/ Jan 18

Dharana — Concentration of the Mind

Dharana is translated as a concentration of the mind and is the sixth limb of the eightfold path of Ashtanga Yoga. The goal of Dharana is to improve focus and is the first level of meditation, followed by Dhyana and Samadhi.

Meditation is a process that begins with learning to slow down, concentrate, and pay attention to our thoughts. It’s natural for our minds to be restless, with a constant stream of consciousness. For this reason, meditation can feel uneasy or unnatural at first. 

Dharana requires freedom from distractions to concentrate the mind. Pratyahara, the previous limb, is meant to remove such external distractions and desires. Dharana, similar to Pratyahara, teaches us that meditation takes commitment and training. When our minds are well-prepared, meditation begins to feel effortless.

Practicing Dharana

Practicing Dharana

The ability to concentrate, or still the mind, is often practiced after or in conjunction with Asana (physical postures) and Pranayama (breathwork) techniques. To practice Dharana, we focus our attention in one direction, noticing when the mind starts to wander, and gently bring it back to focus. All the previous limbs of Yoga help us reach this point of steady concentration.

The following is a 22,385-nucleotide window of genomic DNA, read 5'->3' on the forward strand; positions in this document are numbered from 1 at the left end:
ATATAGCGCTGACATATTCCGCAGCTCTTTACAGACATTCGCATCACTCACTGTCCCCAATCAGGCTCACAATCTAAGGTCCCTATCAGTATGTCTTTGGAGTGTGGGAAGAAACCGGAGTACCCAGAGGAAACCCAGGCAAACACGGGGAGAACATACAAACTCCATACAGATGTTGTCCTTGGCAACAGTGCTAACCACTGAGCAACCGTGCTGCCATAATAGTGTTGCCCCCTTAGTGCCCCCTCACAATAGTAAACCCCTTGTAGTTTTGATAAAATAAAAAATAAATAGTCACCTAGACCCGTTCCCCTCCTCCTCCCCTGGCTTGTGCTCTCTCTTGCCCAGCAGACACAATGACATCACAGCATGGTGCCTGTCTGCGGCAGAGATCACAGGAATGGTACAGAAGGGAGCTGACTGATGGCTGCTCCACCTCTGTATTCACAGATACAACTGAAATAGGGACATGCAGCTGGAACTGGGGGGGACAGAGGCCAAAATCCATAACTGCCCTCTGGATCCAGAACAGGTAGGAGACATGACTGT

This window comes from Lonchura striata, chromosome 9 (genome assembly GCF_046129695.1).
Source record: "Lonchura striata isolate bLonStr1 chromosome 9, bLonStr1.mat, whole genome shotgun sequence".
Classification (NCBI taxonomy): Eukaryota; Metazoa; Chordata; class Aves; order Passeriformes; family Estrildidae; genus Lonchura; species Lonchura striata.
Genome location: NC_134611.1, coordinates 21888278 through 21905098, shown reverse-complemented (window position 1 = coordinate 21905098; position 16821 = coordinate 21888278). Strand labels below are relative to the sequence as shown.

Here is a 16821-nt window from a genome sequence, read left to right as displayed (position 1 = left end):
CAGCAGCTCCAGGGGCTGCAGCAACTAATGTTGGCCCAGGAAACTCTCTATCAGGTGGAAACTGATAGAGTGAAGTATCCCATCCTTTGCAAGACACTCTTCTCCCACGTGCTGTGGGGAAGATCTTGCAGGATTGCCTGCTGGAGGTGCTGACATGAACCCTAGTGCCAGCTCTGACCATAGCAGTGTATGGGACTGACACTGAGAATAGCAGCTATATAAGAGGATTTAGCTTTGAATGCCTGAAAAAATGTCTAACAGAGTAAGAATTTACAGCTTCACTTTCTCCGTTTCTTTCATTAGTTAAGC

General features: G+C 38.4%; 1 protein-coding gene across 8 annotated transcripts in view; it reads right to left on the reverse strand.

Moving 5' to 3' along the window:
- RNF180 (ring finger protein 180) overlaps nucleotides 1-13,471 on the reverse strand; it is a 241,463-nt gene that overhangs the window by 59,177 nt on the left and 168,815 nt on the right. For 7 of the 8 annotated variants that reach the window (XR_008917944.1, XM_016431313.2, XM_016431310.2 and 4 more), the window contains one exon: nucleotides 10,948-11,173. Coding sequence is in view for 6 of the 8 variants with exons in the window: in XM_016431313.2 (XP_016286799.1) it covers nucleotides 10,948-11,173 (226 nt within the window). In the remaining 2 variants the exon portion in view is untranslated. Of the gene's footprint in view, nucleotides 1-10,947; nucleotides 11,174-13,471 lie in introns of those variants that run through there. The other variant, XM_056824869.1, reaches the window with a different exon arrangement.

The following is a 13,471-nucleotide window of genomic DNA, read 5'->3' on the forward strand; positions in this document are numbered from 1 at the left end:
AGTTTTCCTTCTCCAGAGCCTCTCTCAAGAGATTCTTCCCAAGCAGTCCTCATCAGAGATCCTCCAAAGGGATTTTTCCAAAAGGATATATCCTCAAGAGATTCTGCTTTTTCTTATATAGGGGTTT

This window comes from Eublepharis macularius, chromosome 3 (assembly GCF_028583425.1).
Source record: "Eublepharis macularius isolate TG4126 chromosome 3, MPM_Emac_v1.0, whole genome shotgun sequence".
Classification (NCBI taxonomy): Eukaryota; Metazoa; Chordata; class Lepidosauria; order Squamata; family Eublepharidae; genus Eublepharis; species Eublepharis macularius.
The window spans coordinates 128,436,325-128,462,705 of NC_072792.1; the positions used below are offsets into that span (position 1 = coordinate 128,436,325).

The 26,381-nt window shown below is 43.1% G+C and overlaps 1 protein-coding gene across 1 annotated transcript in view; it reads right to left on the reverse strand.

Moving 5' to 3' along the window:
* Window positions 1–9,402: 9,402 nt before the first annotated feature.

Single-point or one-pointed meditation trains the mind to focus on a single object. As our mind wanders, we bring it back to focus repeatedly. Soon, all other sensory organs and the mind’s chatter fade. The goal is for the mind and the object to become one. 

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When we can focus the mind on a chosen object for an extended period, our thoughts become more apparent, calmer, and more stable. We are exercising the muscles of our mind, taking control of our inner dialogue. This practice has great potential for inner healing. 

Being aware of what the mind is thinking and influencing to change your thought processes are massive steps for personal growth. The first step in this practice is acknowledging that you are not your thoughts, feelings, or emotions. 

In a sense, meditation begins outside of meditation. It starts by constantly observing your thoughts and how you are moving, talking, and reacting. It starts by developing a state of constant awareness and being present in everything you do.

pledge to be intentional

Ways to Concentrate the Mind

This practice means being mindful during menial tasks such as washing dishes and sweeping the floor. Focus on the task at hand and notice when the mind wanders. Take great care and attention to detail. This concentration can transform a lowly task into an activity that promotes well-being and happiness. 

With that same mindfulness, we can also increase the well-being of others in our family. One of the greatest gifts we can give others is our complete attention. To be fully present and attentive to the ones we love is an act of great devotion.